Clashing Kings: The North Remembers

It’s time to try something new: A regular feature.

Every week I’m going to offer thoughts on the latest episode of Game of Thrones, the second season of which premiered last night. It’s a phenomenal show, I’d say perhaps the second best on television after the currently-between-seasons Breaking Bad, and as such it more than deserves some regular discussion.

I love the books (I’ve read all five) and was thrilled last year when HBO’s first ten installments proved to be a gloriously faithful adaptation that delivered almost everything a fan could hope for, while still drawing in millions of newcomers.

Now George R.R. Martin’s world has nearly risen to the level of cultural phenomenon, with everyone in the know tuning in to watch one of the clearest indicators that we’re in a golden age of television.

While I will compare the show with the books, I won’t actually spoil anything for those who haven’t read ahead.

So with that…

Dragonstone is the flashy new locale added to the already great opening credits, proving right off the bat that yes, things are only getting more expansive from here on out.

We’re first reintroduced to the King’s Landing crowd, and King (shudder) Joffrey’s name day celebrations. He’s having men fight to the death for no reason, naturally. Sansa, less useless by the day, tricks him into showing a bit of mercy. What a dear.

And without further ado, enter the Imp: Tyrion Lannister, ladies and gentlemen. Hold your applause. The new King’s Hand? Yes please. Does Dinklage’s top billing mean he’ll now get nominated for the best lead actor Emmy? We shall see. He and Cersei still don’t get along, by the way.

New Lord of Winterfell Bran dreams he’s a direwolf, the first person perspective both minimizing the need for CGI and communicating what’s going on in the most effective way possible. Kudos on that one. As someone who finds Bran horribly boring it’s a great sign that even I loved that little touch.

Everyone’s interpreting a comet differently, but Osha’s confident it can only mean dragons have returned. Yet they’ve been dead for centuries, asserts Bran. The laws of dramatic irony decree we must now cut to…

Daenerys Targaryen, Stormborn, Mother of Dragons. Clothed again, but still with one of the reptiles perched on her shoulder. She’s not quite looking at it, but the CG is solid. And then her horse, the one she got from the late great Drogo, drops from dehydration (Season Two Horse Death Count: 1). Yeah, turns out a trio of potentially lethal lizards doesn’t solve all your problems.

The Night’s Watch are the guests of Craster, a charming Wildling with a lot of wives and exactly as many daughters. He’s not very fond of Jon. Too damn pretty for his own good. Huh. I’d wager Snow’s used to being judged for his genes, but not quite like this.

And hello new characters. Stannis Baratheon, Robert’s younger brother. On Dragonstone his red priestess Melisandre burns the new gods in effigy, for she worships the one true god, the Lord of Light. Stannis’s most trusted advisor Ser Davos Seaworth (the Onion Knight; more on him later) looks on uncomfortably while a Maester tells him this is blasphemy. But no, Melisandre seems to think Stannis is the Westerosi messiah, only cooler because he gets a flaming sword.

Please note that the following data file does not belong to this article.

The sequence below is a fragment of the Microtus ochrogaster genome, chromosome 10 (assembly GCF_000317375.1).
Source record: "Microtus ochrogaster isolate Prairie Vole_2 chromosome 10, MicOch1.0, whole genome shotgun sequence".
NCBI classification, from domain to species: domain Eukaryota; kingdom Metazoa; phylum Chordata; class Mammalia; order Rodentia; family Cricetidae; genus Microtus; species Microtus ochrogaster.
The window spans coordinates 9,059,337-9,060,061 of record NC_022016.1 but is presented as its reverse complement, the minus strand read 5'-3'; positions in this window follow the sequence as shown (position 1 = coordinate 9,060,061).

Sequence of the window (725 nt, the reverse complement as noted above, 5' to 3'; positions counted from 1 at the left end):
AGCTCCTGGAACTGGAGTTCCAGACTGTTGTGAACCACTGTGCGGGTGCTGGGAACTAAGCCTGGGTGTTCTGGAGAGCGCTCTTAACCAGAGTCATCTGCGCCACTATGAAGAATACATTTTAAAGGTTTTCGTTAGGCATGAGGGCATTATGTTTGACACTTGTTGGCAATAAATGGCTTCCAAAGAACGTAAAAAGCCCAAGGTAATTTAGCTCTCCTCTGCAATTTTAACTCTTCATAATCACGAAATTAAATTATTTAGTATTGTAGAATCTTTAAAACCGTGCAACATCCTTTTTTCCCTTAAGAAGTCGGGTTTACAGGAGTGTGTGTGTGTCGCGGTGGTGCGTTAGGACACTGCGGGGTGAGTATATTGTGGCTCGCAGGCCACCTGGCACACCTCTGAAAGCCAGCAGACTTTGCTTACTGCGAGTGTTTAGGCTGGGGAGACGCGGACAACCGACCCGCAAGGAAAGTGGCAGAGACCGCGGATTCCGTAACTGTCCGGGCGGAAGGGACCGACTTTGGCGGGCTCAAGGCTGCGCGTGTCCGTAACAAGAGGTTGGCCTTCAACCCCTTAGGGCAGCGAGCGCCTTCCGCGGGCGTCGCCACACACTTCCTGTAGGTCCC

Stannis edits a letter proclaiming himself rightful heir to the Iron Throne. He’s the oldest trueborn Baratheon, you see, what with Joffrey being an inbred little shit. Some of his council encourages Stannis to make alliances with Robb or Renly (his younger brother from last season who’s decided that the whole “eldest gets the throne” thing is played out) but Stannis is having none of it. When it comes to honor, he’s like a less cuddly Ned Stark. The Maester tries a painfully obvious poisoning gambit to get the red priestess out of the picture, but Melisandre 1)Doesn’t fall for it and 2)Drinks the poison anyway to show she’s got some supernatural know how on her side.

Our third (and counting) king makes his entrance. Robb Stark gloats over a chained and bloodied Kingslayer about recent northern victories and Jaimie’s incestuous predilections (which seem to have become common knowledge in the show, whereas many were unsure of the truth in the books). Jaimie banters back with all he’s got, but a direwolf visit shuts him up nicely. The King in the North gets a +1 to his swagger.

Tyrion and Shae have a chat that’s as adorable as it is sexually explicit.

Cersei asks Littlefinger to find Arya. While in the books he never even hinted at his intentions, here Baelish is openly ambitious (but so damn compelling) and flaunts his knowledge of Lannister incest right in the Queen’s face. “Knowledge is power” he claims. “Power is power” counters Cersei, and orders her men to execute the master of coin before calling them off at the last moment. Learn a lesson about keeping your mouth shut, Petyr? (Although I suspect like three of those soldiers were working for him anyway)

Robb delivers his unreasonable terms for peace to a Lannister squire then agrees to send the ever-faithful Theon to recruit his father, Balon Greyjoy, to the Northern cause. That’ll go well, probably. Catelyn also gets ordered to negotiate with Renly, who I would have liked to see in this already jam-packed premier. Ah well.

Cersei slaps Joffrey (there was a reason, but does any viewer need one?) and he threatens her life. Yes, she may have created a monster.

And we end with some lighthearted whorehouse antics…followed by the brutal slaughter of Robert’s bastards (as in, infants) by the city watch. Even for this show, that was bleak. We close on a glimpse of Arya and Gendry, heading north. Likely not fast enough.

Welcome back, Game of Thrones. You were missed.


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